Girl killed in Plant City utility-vehicle crash was 'adventurous spirit'

Kailee Carter, 9, was thrown from a Can-Am Commander when the driver, an 11-year-old girl, lost control on private property on Plant City.
A Facebook page was set up to help the family of Kailee Carter, 9, who was killed Saturday when she was thrown from a utility task vehicle in Plant City. [Facebook]
A Facebook page was set up to help the family of Kailee Carter, 9, who was killed Saturday when she was thrown from a utility task vehicle in Plant City. [Facebook]
Published June 26

PLANT CITY — Kailee Carter enjoyed the thrill of a motorized off-roading machine.

The 9-year-old Plant City native "loved to get dirty and ride her 4-wheeler," her obituary says, an apparent reference to an all-terrain vehicle.

On Saturday, Kailee was killed when another type of off-road vehicle, a Can-Am Commander, overturned. Kailee, who was the passenger in the two-seat vehicle, was ejected. The driver, an 11-year-old girl, was injured.

The Hillsborough County Sheriff's Office has not released either girl's name, but friends have organized a Facebook fundraiser for Kailee's family and her obituary was posted online this week.

"Our Friends/Family lost their little girl in terrible tragedy Saturday," family friend Stephanie Raulerson, a co-organizer of the fundraiser, wrote on the Facebook page. "Any donations will greatly be appreciated to help them, they are a wonderful parents and this is a devastating tragedy and we are all still trying to wrap our minds around it all."

The crash happened about 8 p.m. on private property in the 6000 block of Varn Road, northwest of the city limits. The Sheriff's Office did not release an address. According to a preliminary case summary released by the Hillsborough Medical Examiner's Office, a detective said Kailee was attending a "memorial party."

When the driver tried to turn the vehicle around, she lost control and it overturned. Neither girl was wearing a seatbelt, the Sheriff's Office said. Kailee was not wearing a helmet, according to the medical examiner's report.

Responding paramedics could not detect Kailee's heartbeat and she was pronounced dead shortly after arriving at South Florida Baptist Hospital. The Medical Examiner determined she of died of skull fractures caused by blunt impact to the head.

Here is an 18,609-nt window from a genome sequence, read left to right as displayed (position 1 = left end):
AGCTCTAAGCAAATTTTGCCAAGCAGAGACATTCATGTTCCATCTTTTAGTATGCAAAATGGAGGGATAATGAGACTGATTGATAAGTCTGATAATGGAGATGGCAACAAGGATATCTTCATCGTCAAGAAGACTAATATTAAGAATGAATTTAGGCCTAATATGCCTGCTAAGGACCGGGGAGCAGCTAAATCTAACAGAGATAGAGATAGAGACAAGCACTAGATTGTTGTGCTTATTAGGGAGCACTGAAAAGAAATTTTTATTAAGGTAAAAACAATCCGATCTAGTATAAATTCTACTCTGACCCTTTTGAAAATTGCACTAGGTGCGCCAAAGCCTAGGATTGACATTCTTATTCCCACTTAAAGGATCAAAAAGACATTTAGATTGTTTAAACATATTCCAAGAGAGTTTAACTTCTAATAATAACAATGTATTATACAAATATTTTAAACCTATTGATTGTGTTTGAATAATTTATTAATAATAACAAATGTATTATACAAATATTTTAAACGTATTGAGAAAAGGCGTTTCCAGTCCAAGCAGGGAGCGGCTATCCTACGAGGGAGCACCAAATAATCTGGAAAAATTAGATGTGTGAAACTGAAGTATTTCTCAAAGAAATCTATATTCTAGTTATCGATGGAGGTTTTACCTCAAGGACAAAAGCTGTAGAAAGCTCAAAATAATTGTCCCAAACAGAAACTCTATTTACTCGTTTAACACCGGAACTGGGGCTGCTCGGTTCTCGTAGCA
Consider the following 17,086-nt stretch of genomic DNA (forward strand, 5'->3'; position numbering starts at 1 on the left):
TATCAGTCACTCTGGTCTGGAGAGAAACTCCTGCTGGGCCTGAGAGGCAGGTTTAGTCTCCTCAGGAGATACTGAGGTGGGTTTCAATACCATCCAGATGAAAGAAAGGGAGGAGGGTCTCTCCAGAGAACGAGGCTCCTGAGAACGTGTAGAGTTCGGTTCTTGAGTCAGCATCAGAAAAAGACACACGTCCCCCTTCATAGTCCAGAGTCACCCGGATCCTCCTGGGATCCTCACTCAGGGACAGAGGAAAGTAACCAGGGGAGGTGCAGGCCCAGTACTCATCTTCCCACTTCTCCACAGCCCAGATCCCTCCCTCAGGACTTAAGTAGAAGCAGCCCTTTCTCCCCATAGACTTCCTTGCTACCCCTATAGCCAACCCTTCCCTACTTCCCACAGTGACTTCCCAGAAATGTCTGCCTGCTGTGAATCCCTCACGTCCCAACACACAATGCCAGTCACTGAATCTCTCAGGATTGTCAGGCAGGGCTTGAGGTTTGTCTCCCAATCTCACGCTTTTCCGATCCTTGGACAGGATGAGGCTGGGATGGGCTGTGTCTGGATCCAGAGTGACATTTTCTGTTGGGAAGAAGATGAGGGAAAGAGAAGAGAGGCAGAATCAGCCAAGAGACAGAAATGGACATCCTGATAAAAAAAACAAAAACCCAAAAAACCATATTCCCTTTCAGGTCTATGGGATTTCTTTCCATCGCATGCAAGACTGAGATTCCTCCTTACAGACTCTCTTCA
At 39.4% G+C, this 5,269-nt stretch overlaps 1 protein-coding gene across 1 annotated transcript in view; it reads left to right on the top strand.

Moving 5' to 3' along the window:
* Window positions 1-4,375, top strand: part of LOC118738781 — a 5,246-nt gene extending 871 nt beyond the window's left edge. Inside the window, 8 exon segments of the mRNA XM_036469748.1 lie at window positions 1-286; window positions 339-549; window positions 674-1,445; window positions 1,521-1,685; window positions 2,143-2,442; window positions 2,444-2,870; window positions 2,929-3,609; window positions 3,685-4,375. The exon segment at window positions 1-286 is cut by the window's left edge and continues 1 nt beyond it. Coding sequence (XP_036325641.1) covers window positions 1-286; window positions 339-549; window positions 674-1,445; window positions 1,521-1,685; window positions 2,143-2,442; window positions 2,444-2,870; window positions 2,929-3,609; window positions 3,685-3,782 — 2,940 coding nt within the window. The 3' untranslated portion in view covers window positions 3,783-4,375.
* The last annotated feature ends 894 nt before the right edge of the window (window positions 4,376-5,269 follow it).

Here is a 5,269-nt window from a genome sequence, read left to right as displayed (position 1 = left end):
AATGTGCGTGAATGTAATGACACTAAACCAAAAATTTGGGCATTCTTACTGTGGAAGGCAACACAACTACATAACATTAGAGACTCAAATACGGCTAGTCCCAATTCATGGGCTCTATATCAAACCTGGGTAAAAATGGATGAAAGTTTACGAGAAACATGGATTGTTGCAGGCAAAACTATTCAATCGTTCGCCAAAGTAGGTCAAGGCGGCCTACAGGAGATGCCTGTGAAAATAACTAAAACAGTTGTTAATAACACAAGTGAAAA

The Can-Am Commander is in a class of machines known as utility task vehicles, or UTVs, because they're often used to haul materials and gear. They feature side-by-side bucket or bench seating and a steering wheel. An all-terrain vehicle, by contrast, has handlebars and a seat straddled by one or two riders.

The Commander features a two-cylinder engine that can reach speeds in excess of 50 miles per hour.

"They're not 12- to 15-mile-per hour golf carts," said John Havell, owner of Action Kawasaki Yamaha, a Bradenton dealership that sells Can-Am vehicles. "These are powerful machines."

The Commander comes in several models with two or four seats and features a roll cage to protect the occupants if the vehicle overturns. The operator's manual for a 2020 Commander states that operators should be at least 16 and always wear seat belts and other safety gear, including a helmet and eye protection.

The Commander also features side netting that the manual says should be fastened while the vehicle is in motion.

Florida law refers to vehicles like the Commander as "off-highway vehicles" but restrictions in the law apply only when the machines are operating on public lands.

Among these restrictions:

• Operators younger than 16 must be supervised by an adult, though the law does not specify whether that means an adult must be inside the vehicle.

• Operators younger than 16 must wear a helmet, eye protection and over-the-ankle boots and must carry a certificate showing they completed an approved off-highway vehicle safety course.

"As a dealer we would not be okay, whether it's private property or public property, with an 11-year-old driving one of these machines," Havell said. "We would absolutely not condone that."

Sheriff's officials "have no reason to believe" the girl driving the Commander will be criminally charged and no other charges are expected in the case, though the investigation remained active this week, said Crystal Clark, a sheriff's spokeswoman.

Investigators "look into all of the circumstances surrounding the crash, including where the parents were at the time of the incident, before closing the case," Clark said.

Kailee was the daughter of Erin Carter, Britt Cox and Charles Carter, her obituary says. She had two siblings and attended Knights Elementary School. She loved to play softball, sing, dance and draw.

"Kailee enjoyed playing in the dirt and was an adventurous spirit," the obituary says.

By Wednesday afternoon, more than 200 donors had chipped in to raise more than $10,000 for the family, more than twice the original goal.

Daisey Pritchard, a co-organizer of the Facebook fundraiser and a friend of Erin Carter and Cox, declined to comment Wednesday and said the couple was not ready to talk. Charles Carter could not be reached.

Contact Tony Marrero at tmarrero@tampabay.com or (813) 226-3374. Follow @tmarrerotimes.

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